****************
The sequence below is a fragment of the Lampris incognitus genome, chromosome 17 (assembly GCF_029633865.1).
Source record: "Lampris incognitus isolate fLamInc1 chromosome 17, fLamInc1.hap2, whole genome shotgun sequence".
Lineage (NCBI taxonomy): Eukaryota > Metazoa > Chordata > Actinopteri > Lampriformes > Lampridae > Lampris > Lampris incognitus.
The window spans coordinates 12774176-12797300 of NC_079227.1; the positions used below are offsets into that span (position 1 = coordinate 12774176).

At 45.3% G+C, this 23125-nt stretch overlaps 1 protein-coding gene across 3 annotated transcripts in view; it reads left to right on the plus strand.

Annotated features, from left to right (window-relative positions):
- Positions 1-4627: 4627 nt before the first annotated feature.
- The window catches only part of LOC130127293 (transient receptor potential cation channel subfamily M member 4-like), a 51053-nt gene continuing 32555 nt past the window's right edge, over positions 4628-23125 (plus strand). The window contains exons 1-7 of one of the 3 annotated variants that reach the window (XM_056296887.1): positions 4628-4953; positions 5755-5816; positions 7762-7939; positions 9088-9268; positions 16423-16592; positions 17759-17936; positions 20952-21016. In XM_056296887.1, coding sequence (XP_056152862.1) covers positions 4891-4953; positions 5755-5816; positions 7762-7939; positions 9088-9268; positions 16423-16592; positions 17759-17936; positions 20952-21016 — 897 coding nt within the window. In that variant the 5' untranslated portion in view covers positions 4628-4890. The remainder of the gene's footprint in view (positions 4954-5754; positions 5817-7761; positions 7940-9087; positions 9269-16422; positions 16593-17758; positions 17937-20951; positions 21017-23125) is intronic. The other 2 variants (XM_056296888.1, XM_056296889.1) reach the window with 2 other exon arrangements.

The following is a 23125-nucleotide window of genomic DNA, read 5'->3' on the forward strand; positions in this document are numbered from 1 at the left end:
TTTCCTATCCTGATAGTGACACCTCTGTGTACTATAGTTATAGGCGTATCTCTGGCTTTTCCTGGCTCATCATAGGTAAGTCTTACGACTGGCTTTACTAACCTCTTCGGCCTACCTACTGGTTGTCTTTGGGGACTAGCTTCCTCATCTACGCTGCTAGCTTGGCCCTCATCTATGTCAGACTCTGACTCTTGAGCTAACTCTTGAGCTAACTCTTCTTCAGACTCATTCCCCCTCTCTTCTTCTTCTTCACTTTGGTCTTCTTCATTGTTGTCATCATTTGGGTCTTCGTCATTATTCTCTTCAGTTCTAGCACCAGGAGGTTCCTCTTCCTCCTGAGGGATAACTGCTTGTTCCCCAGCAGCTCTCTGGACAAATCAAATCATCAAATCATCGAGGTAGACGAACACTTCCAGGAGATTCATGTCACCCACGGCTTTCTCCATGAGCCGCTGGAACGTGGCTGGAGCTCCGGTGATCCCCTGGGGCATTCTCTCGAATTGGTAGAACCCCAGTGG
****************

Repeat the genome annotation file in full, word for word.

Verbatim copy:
The sequence below is a fragment of the Lampris incognitus genome, chromosome 17 (assembly GCF_029633865.1).
Source record: "Lampris incognitus isolate fLamInc1 chromosome 17, fLamInc1.hap2, whole genome shotgun sequence".
Lineage (NCBI taxonomy): Eukaryota > Metazoa > Chordata > Actinopteri > Lampriformes > Lampridae > Lampris > Lampris incognitus.
The window spans coordinates 12774176-12797300 of NC_079227.1; the positions used below are offsets into that span (position 1 = coordinate 12774176).

At 45.3% G+C, this 23125-nt stretch overlaps 1 protein-coding gene across 3 annotated transcripts in view; it reads left to right on the plus strand.

Annotated features, from left to right (window-relative positions):
- Positions 1-4627: 4627 nt before the first annotated feature.
- The window catches only part of LOC130127293 (transient receptor potential cation channel subfamily M member 4-like), a 51053-nt gene continuing 32555 nt past the window's right edge, over positions 4628-23125 (plus strand). The window contains exons 1-7 of one of the 3 annotated variants that reach the window (XM_056296887.1): positions 4628-4953; positions 5755-5816; positions 7762-7939; positions 9088-9268; positions 16423-16592; positions 17759-17936; positions 20952-21016. In XM_056296887.1, coding sequence (XP_056152862.1) covers positions 4891-4953; positions 5755-5816; positions 7762-7939; positions 9088-9268; positions 16423-16592; positions 17759-17936; positions 20952-21016 — 897 coding nt within the window. In that variant the 5' untranslated portion in view covers positions 4628-4890. The remainder of the gene's footprint in view (positions 4954-5754; positions 5817-7761; positions 7940-9087; positions 9269-16422; positions 16593-17758; positions 17937-20951; positions 21017-23125) is intronic. The other 2 variants (XM_056296888.1, XM_056296889.1) reach the window with 2 other exon arrangements.

The following is a 23125-nucleotide window of genomic DNA, read 5'->3' on the forward strand; positions in this document are numbered from 1 at the left end:
TTTCCTATCCTGATAGTGACACCTCTGTGTACTATAGTTATAGGCGTATCTCTGGCTTTTCCTGGCTCATCATAGGTAAGTCTTACGACTGGCTTTACTAACCTCTTCGGCCTACCTACTGGTTGTCTTTGGGGACTAGCTTCCTCATCTACGCTGCTAGCTTGGCCCTCATCTATGTCAGACTCTGACTCTTGAGCTAACTCTTGAGCTAACTCTTCTTCAGACTCATTCCCCCTCTCTTCTTCTTCTTCACTTTGGTCTTCTTCATTGTTGTCATCATTTGGGTCTTCGTCATTATTCTCTTCAGTTCTAGCACCAGGAGGTTCCTCTTCCTCCTGAGGGATAACTGCTTGTTCCCCAGCAGCTCTCTGGACAAATCAAATCATCAAATCATCGAGGTAGACGAACACTTCCAGGAGATTCATGTCACCCACGGCTTTCTCCATGAGCCGCTGGAACGTGGCTGGAGCTCCGGTGATCCCCTGGGGCATTCTCTCGAATTGGTAGAACCCCAGTGG